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06-Mar-2017 07:44

Thank you to everyone for your interest and support of this project.

For the latest observations, click on ' Eagle Diary' below. We see the male and female swap incubating duty an average of 10 times during daylight hours.

SE15’s legacy will be that this information may contribute towards the understanding of how this virus affects raptors.

We have also received a pathology sample for POP (Persistent organic pollutants) testing.

We shall be watching with great interest to see if another eagle appears.

We ask that everyone reports any other eagles seen in the area or nearby. His condition worsened and euthanasia was deemed necessary.

Less than two weeks to go to expected hatch date(s). At night, the female gets up for a stretch and to turn the eggs every 40-60 minutes.

The male has been roosting close by; ether behind the nest, above the nest or on a nearby tree. The ensuing "midnight duets" can probably be heard for miles around! The male brought a very large fish in during the day. Last evening, in the rain and wind, our new female laid an egg.

Fortunately the eggs are well protected deep in the nest bowl. Both eagles are incubating, though again it seems only the female sits at night. We are watching if this different female will again use a tactic of delayed incubation. The climber Tonino was brilliant, hanging on his ropes and fiddling with settings from shouted instructions.This sample, when analysed will be compared to the other data we’ve gathered over the duration of this research project.We would like to thank Taronga Wildlife Hospital for doing such a wonderful job caring for SE15.She then brought it to the branch above the nest and ate it. Our new female "Lady" appears to have accepted our male, and is to his liking as well.Both are bringing in leaves and sticks to build up nest 3 in the ironbark, the nest used last year. We have also observed them side by side on the usual river roost in the mangroves, or nearby.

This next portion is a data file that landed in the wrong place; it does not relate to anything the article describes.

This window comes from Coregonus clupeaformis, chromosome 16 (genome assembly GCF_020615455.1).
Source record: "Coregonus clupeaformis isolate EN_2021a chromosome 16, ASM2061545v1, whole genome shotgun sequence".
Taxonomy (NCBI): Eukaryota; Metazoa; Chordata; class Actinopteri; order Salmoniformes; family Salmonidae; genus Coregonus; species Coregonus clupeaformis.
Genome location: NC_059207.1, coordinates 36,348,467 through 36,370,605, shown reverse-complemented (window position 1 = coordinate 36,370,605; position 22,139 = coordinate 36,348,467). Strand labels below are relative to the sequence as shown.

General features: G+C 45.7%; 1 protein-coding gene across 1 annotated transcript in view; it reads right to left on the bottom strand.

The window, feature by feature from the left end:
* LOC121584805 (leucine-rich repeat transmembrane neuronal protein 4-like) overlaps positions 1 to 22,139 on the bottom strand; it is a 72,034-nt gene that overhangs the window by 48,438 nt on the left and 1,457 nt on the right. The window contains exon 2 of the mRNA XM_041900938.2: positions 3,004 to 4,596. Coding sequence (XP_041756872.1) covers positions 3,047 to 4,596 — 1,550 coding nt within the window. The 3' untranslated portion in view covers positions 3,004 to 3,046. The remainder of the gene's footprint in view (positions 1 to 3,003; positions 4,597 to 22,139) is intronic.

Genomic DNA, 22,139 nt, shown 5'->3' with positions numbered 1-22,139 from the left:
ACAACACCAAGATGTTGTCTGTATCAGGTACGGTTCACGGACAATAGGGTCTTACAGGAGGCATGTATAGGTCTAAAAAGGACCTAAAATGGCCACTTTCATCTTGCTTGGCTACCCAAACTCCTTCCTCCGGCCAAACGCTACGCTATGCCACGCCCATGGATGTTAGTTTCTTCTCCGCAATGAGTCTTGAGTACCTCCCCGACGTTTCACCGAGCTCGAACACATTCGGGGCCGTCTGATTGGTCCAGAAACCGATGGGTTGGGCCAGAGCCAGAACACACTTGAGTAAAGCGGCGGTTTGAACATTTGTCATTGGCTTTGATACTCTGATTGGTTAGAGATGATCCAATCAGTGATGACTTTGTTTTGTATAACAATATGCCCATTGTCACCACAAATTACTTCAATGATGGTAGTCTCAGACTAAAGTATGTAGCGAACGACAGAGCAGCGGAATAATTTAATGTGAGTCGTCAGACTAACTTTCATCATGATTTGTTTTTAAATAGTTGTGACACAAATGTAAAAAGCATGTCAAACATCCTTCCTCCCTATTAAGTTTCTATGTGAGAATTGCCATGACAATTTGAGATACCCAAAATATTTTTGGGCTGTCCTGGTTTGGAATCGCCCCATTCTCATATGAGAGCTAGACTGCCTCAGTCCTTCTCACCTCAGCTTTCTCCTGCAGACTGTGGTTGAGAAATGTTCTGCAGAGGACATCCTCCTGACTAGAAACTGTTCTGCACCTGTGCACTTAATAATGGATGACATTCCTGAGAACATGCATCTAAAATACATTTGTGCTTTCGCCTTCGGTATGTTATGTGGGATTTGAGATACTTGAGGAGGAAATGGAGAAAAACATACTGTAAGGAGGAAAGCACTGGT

Fortunately the eggs are well protected deep in the nest bowl. Both eagles are incubating, though again it seems only the female sits at night. We are watching if this different female will again use a tactic of delayed incubation. The climber Tonino was brilliant, hanging on his ropes and fiddling with settings from shouted instructions.

This sample, when analysed will be compared to the other data we’ve gathered over the duration of this research project.

We would like to thank Taronga Wildlife Hospital for doing such a wonderful job caring for SE15.

She then brought it to the branch above the nest and ate it. Our new female "Lady" appears to have accepted our male, and is to his liking as well.

Both are bringing in leaves and sticks to build up nest 3 in the ironbark, the nest used last year. We have also observed them side by side on the usual river roost in the mangroves, or nearby.

A juvenile was photographed flying in the area as well.